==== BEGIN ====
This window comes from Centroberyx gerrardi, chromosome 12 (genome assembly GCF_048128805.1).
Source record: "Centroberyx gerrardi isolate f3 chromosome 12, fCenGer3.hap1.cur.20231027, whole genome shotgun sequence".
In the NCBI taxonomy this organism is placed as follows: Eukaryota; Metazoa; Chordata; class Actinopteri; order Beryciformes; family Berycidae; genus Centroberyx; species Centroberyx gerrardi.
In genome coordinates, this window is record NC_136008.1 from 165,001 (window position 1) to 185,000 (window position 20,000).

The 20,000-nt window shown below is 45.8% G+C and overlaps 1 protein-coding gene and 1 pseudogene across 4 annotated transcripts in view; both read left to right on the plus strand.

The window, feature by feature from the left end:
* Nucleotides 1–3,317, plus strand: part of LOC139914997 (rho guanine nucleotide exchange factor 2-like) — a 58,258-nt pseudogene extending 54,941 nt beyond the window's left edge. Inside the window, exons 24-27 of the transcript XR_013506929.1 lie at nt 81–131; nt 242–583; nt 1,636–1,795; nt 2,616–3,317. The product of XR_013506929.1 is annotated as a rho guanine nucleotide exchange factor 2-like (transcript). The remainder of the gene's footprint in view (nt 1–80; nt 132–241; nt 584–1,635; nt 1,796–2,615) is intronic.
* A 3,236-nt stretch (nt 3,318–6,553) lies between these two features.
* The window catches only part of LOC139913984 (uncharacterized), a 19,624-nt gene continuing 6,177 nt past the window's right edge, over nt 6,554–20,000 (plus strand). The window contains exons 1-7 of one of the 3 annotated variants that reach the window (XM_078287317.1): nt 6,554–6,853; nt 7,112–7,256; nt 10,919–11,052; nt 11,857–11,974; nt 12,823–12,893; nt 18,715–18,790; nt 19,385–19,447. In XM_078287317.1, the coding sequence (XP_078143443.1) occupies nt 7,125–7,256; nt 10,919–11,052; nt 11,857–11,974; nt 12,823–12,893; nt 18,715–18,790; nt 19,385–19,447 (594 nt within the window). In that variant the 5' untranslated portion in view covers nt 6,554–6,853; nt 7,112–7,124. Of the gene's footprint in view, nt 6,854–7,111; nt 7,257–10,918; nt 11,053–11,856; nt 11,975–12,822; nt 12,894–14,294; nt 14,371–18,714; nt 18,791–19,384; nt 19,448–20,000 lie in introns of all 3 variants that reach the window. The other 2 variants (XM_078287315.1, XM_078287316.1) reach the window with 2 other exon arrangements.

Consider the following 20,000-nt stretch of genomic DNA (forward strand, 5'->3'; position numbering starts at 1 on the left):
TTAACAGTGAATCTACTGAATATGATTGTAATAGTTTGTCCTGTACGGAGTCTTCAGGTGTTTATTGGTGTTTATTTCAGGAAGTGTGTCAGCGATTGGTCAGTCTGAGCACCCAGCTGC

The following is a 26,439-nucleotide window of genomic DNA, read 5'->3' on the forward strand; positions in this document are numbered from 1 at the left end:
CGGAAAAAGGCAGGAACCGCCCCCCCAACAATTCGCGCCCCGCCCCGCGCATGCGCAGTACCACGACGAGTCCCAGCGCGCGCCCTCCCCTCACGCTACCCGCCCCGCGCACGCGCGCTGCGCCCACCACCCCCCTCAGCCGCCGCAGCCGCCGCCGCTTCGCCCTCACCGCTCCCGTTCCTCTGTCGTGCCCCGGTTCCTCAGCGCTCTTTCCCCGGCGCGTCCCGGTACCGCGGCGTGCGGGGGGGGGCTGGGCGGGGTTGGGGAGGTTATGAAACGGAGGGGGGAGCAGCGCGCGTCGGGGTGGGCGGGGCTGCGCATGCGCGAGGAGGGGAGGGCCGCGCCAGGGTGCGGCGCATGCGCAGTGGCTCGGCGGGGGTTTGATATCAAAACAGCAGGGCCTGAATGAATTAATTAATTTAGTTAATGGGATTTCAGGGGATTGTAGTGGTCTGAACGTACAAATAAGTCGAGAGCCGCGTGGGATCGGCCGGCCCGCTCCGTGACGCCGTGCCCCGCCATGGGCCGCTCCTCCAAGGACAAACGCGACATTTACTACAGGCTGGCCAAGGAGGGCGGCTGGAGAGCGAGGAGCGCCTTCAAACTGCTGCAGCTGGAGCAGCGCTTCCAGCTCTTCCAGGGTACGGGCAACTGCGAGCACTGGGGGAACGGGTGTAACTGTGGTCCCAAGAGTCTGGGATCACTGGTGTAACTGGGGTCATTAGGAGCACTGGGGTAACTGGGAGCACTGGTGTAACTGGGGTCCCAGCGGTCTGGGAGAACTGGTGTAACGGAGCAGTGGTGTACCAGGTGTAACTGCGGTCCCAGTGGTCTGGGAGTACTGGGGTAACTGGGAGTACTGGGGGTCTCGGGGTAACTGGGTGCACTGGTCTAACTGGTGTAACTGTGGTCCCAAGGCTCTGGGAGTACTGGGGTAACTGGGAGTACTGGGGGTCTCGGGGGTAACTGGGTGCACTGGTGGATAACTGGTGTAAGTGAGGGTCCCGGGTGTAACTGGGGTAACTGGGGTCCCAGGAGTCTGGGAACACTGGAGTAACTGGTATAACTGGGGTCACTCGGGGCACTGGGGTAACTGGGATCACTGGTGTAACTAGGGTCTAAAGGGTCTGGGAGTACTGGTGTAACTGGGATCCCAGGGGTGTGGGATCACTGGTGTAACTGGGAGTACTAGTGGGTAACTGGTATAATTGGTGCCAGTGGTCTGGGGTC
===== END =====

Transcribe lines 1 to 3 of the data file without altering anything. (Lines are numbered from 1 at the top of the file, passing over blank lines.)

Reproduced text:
This window comes from Centroberyx gerrardi, chromosome 12 (genome assembly GCF_048128805.1).
Source record: "Centroberyx gerrardi isolate f3 chromosome 12, fCenGer3.hap1.cur.20231027, whole genome shotgun sequence".
In the NCBI taxonomy this organism is placed as follows: Eukaryota; Metazoa; Chordata; class Actinopteri; order Beryciformes; family Berycidae; genus Centroberyx; species Centroberyx gerrardi.